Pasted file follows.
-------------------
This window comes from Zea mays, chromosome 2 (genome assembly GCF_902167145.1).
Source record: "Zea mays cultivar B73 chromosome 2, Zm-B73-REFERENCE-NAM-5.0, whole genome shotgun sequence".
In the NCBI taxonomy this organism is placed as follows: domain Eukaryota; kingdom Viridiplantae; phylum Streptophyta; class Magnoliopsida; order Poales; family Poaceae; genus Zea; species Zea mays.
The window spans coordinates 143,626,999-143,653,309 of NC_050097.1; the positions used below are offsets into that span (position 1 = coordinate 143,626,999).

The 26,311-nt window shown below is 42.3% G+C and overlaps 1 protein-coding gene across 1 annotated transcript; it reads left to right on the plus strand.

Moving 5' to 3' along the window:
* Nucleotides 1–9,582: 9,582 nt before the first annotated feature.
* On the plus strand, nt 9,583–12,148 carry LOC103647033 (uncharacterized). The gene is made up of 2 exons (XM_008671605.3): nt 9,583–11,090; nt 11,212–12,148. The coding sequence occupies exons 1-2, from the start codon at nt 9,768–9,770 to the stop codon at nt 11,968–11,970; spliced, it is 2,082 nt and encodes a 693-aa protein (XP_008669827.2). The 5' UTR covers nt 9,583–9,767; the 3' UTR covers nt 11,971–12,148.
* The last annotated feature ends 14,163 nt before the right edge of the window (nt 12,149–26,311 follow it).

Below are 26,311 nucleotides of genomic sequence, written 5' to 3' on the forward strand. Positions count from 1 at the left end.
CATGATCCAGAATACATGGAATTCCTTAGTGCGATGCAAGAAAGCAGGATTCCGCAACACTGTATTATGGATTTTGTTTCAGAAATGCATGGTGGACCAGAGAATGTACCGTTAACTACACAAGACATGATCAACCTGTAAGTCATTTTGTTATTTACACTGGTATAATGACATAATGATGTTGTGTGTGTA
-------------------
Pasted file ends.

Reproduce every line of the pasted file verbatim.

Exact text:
This window comes from Zea mays, chromosome 2 (genome assembly GCF_902167145.1).
Source record: "Zea mays cultivar B73 chromosome 2, Zm-B73-REFERENCE-NAM-5.0, whole genome shotgun sequence".
In the NCBI taxonomy this organism is placed as follows: domain Eukaryota; kingdom Viridiplantae; phylum Streptophyta; class Magnoliopsida; order Poales; family Poaceae; genus Zea; species Zea mays.
The window spans coordinates 143,626,999-143,653,309 of NC_050097.1; the positions used below are offsets into that span (position 1 = coordinate 143,626,999).

The 26,311-nt window shown below is 42.3% G+C and overlaps 1 protein-coding gene across 1 annotated transcript; it reads left to right on the plus strand.

Moving 5' to 3' along the window:
* Nucleotides 1–9,582: 9,582 nt before the first annotated feature.
* On the plus strand, nt 9,583–12,148 carry LOC103647033 (uncharacterized). The gene is made up of 2 exons (XM_008671605.3): nt 9,583–11,090; nt 11,212–12,148. The coding sequence occupies exons 1-2, from the start codon at nt 9,768–9,770 to the stop codon at nt 11,968–11,970; spliced, it is 2,082 nt and encodes a 693-aa protein (XP_008669827.2). The 5' UTR covers nt 9,583–9,767; the 3' UTR covers nt 11,971–12,148.
* The last annotated feature ends 14,163 nt before the right edge of the window (nt 12,149–26,311 follow it).

Below are 26,311 nucleotides of genomic sequence, written 5' to 3' on the forward strand. Positions count from 1 at the left end.
CATGATCCAGAATACATGGAATTCCTTAGTGCGATGCAAGAAAGCAGGATTCCGCAACACTGTATTATGGATTTTGTTTCAGAAATGCATGGTGGACCAGAGAATGTACCGTTAACTACACAAGACATGATCAACCTGTAAGTCATTTTGTTATTTACACTGGTATAATGACATAATGATGTTGTGTGTGTA